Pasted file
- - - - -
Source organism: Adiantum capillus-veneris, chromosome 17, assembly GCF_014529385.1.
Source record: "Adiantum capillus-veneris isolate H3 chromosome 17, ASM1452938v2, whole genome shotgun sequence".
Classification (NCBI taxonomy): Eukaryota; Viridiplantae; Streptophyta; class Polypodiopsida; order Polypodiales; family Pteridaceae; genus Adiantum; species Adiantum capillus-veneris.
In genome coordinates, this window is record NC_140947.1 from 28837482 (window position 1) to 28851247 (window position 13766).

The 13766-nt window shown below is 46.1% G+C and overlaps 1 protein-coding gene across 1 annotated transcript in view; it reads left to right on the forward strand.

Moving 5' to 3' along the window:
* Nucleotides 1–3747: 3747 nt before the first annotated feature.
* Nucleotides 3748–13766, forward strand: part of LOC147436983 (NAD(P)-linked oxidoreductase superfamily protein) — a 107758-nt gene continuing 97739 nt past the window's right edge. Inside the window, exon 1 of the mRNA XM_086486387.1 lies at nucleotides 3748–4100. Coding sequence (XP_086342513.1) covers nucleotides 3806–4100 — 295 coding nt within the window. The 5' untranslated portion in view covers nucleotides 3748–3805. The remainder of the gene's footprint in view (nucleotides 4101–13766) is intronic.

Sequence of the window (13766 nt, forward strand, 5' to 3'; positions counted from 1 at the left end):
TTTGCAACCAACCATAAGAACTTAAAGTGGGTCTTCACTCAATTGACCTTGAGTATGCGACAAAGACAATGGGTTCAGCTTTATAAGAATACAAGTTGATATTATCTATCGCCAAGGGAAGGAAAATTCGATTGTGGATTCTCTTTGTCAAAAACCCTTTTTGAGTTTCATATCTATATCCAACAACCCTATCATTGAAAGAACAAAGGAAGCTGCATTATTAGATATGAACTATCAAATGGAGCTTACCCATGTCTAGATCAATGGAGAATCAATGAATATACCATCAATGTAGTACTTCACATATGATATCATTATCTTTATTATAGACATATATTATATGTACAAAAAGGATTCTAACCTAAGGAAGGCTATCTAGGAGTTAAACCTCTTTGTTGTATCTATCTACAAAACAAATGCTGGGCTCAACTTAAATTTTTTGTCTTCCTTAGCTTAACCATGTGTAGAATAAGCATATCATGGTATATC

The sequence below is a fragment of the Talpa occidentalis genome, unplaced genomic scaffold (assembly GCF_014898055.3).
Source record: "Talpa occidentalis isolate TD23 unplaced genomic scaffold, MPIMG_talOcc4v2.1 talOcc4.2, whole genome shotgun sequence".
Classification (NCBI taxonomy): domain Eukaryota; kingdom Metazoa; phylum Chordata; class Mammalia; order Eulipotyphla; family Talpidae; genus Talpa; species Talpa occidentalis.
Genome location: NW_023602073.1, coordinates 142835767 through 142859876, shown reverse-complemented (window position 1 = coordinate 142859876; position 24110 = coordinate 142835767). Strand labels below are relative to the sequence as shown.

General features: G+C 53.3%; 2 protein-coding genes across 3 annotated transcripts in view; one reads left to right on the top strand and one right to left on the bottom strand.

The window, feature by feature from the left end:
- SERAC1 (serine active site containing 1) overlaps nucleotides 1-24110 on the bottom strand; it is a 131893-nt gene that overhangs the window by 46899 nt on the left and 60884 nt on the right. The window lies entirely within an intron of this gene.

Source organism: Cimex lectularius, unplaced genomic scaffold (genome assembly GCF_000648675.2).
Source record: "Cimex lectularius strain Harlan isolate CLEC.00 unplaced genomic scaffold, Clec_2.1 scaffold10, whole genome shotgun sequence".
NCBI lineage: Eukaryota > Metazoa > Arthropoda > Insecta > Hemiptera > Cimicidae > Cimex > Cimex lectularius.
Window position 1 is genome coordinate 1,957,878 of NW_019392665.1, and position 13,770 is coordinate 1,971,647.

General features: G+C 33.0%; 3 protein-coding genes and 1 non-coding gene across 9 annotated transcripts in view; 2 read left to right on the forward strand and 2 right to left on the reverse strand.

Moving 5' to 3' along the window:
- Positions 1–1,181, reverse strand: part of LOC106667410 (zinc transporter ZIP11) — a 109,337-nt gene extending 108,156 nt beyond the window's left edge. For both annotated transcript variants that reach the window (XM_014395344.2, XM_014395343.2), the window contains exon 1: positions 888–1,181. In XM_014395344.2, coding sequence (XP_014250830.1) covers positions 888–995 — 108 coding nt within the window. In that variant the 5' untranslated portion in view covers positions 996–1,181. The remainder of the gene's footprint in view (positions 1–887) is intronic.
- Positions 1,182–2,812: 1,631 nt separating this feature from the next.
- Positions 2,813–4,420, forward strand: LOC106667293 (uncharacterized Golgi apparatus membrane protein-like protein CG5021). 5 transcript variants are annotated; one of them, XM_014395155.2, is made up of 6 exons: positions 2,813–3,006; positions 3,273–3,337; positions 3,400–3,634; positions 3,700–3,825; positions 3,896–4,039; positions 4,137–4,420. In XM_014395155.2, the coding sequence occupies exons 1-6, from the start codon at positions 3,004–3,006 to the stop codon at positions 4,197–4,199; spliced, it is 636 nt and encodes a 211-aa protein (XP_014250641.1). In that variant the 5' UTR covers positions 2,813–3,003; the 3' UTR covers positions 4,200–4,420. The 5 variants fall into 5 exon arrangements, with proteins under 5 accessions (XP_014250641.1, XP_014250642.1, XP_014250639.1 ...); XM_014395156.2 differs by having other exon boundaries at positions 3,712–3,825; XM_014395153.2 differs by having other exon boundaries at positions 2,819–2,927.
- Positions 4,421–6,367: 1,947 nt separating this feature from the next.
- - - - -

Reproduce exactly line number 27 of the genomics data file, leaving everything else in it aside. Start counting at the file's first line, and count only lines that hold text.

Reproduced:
- Positions 4,421–6,367: 1,947 nt separating this feature from the next.